“The volume of it has gone up considerably this past year, more than double,” Baldwin said. “Some of the FOI requests are huge in terms of staff time and the volume of paper that results.”
Baldwin described the process surrounding FOIs – noting that every city employee and council member relevant to a specific topic is asked to go through their emails to retrieve correspondence after a request is received – as one that “takes a lot of time.”
“I would prefer to have my city engineer working on city engineering projects as opposed to going through his emails,” Baldwin said. “He’s spending a significant amount of time doing that, same with the CAO and everybody else. It’s very distracting.”
While Baldwin didn’t attribute the increase in requests to anything in particular, he noted the majority of those filing requests are “just not happy” with the work the city is doing.
“It’s not a large group of people, probably less than a dozen… I guess you’d call them frequent flyers,” he said.
With several FOI requests submitted to the city over the past two years, Buchanan has also filed a handful of requests for review with the OIPC, including one regarding an inquiry into the costs and suppliers of a lunch provided to council and staff at a March 23, 2015 meeting. Baldwin, who was cc’d on the email, responded: “So, catering an event are you? Must be easier ways to get a quote. If you wanted the leftovers all you had to do was ask.”
Buchanan said that once the OIPC intervened on that request, he was provided with the details.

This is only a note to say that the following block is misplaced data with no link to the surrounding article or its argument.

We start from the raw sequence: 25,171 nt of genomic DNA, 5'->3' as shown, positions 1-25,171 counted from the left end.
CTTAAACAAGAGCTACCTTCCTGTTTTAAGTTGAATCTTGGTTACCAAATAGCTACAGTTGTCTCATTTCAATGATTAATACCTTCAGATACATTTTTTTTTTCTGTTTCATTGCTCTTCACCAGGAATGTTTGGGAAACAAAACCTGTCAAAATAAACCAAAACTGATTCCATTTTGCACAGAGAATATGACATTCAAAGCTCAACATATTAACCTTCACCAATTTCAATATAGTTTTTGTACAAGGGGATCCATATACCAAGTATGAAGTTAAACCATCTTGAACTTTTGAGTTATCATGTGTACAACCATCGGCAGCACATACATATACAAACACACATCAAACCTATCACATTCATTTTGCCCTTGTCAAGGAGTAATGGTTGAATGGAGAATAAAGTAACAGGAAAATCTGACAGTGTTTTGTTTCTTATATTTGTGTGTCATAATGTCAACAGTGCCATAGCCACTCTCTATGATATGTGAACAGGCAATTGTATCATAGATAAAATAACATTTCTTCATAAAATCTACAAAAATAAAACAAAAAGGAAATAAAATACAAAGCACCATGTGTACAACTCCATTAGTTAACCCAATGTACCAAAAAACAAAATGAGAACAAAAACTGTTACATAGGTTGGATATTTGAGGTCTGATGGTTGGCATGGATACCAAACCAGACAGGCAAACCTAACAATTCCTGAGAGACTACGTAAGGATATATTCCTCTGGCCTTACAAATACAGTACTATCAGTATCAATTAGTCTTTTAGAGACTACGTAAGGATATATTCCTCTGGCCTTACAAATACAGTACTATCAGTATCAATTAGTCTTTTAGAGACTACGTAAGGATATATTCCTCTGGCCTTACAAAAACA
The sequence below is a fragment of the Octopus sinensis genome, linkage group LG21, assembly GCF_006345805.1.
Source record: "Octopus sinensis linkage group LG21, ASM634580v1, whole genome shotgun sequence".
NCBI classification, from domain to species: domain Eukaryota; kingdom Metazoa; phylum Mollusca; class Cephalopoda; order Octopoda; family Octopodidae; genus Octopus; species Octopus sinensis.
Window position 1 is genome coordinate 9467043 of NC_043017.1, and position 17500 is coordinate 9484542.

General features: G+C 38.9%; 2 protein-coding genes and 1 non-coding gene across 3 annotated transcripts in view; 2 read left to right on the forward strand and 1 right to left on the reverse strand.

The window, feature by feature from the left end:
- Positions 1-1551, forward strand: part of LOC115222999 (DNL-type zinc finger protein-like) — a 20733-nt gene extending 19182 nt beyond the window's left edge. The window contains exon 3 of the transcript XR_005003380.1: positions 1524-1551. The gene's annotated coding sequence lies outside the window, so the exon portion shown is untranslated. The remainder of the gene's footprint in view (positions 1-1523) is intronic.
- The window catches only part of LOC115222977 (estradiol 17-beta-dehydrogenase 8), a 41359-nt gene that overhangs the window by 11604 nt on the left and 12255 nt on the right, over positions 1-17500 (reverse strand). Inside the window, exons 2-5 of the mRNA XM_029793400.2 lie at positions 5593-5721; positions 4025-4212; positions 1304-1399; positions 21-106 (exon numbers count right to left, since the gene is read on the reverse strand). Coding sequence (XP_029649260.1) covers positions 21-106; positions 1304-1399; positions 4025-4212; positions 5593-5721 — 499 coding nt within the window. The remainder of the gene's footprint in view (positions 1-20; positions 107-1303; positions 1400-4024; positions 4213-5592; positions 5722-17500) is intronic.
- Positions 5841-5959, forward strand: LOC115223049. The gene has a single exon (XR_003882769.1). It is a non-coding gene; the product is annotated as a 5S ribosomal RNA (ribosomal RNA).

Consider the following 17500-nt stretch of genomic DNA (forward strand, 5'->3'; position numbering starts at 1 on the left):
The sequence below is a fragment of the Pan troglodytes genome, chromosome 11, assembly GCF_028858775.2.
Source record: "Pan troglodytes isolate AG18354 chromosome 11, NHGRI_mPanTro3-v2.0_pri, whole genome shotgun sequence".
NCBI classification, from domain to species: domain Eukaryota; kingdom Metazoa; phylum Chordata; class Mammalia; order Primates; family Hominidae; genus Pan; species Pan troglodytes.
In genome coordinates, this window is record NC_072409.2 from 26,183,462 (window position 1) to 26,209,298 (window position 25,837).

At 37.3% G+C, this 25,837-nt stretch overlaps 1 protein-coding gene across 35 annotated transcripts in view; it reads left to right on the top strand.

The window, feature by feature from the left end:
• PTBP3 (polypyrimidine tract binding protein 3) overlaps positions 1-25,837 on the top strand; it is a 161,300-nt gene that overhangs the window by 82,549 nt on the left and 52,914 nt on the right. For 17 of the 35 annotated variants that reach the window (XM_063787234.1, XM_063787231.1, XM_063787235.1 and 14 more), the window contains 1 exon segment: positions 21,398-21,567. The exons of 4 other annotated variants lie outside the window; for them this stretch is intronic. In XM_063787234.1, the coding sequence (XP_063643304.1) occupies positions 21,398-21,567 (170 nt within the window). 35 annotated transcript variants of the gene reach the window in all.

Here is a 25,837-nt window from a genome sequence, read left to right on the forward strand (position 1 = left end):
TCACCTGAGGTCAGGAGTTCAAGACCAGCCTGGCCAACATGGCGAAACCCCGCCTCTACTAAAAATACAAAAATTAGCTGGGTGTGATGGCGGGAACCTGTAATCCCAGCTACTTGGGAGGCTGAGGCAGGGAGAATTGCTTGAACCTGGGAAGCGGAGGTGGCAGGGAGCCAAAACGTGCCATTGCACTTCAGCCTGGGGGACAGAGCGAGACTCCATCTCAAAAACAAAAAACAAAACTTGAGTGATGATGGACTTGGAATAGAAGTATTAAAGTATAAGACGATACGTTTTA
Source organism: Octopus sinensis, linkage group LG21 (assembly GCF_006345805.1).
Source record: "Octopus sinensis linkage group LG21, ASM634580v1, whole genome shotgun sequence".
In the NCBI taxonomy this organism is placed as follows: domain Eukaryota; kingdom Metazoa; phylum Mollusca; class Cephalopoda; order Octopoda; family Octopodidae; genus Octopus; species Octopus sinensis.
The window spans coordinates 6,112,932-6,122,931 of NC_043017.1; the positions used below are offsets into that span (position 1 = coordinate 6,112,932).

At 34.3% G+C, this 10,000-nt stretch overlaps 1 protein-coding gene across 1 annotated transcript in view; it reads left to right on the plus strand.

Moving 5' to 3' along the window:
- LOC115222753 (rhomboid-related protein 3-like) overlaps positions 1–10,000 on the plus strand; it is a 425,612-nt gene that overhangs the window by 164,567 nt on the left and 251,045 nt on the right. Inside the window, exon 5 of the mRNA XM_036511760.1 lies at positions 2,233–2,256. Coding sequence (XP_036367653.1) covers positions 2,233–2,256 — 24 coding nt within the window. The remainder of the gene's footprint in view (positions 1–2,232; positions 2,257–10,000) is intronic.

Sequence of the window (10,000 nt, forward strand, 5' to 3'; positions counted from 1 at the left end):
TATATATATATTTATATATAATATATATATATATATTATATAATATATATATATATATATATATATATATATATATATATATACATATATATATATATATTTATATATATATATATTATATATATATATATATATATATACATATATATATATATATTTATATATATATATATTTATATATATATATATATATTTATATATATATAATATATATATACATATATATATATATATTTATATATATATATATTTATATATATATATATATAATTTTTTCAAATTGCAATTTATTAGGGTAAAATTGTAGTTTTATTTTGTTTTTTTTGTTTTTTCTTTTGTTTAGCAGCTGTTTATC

More recently, Buchanan received a response from the city on an FOI request from nearly a year prior, seeking the “exact wording of the resolution” passed at an in-camera meeting Dec. 15, 2014 that resulted in the cancellation of garbage pickup for multi-family and commercial properties.
At the time of his original request in March 2015, he was provided with several pages of completely redacted meeting minutes. Following a review by the OIPC, the city sent him a revised response dated March 11, 2016.
“At the time of this FOI request, the information was not releasable,” a letter from city clerk Tracey Arthur states. “The resolution has now been released by council at their March 7, 2016 closed meeting.”
The letter goes on to recite the resolution from the 2014 closed-door meeting, and in addition to outlining steps to notify the union and public about the impending changes, the motion states:
“Direct staff to develop a transition plan to discontinue the collection of Industrial, Commercial, Institutional (ICI) and multi-family (defined as a building with six (6) or more units) solid waste in 2015.”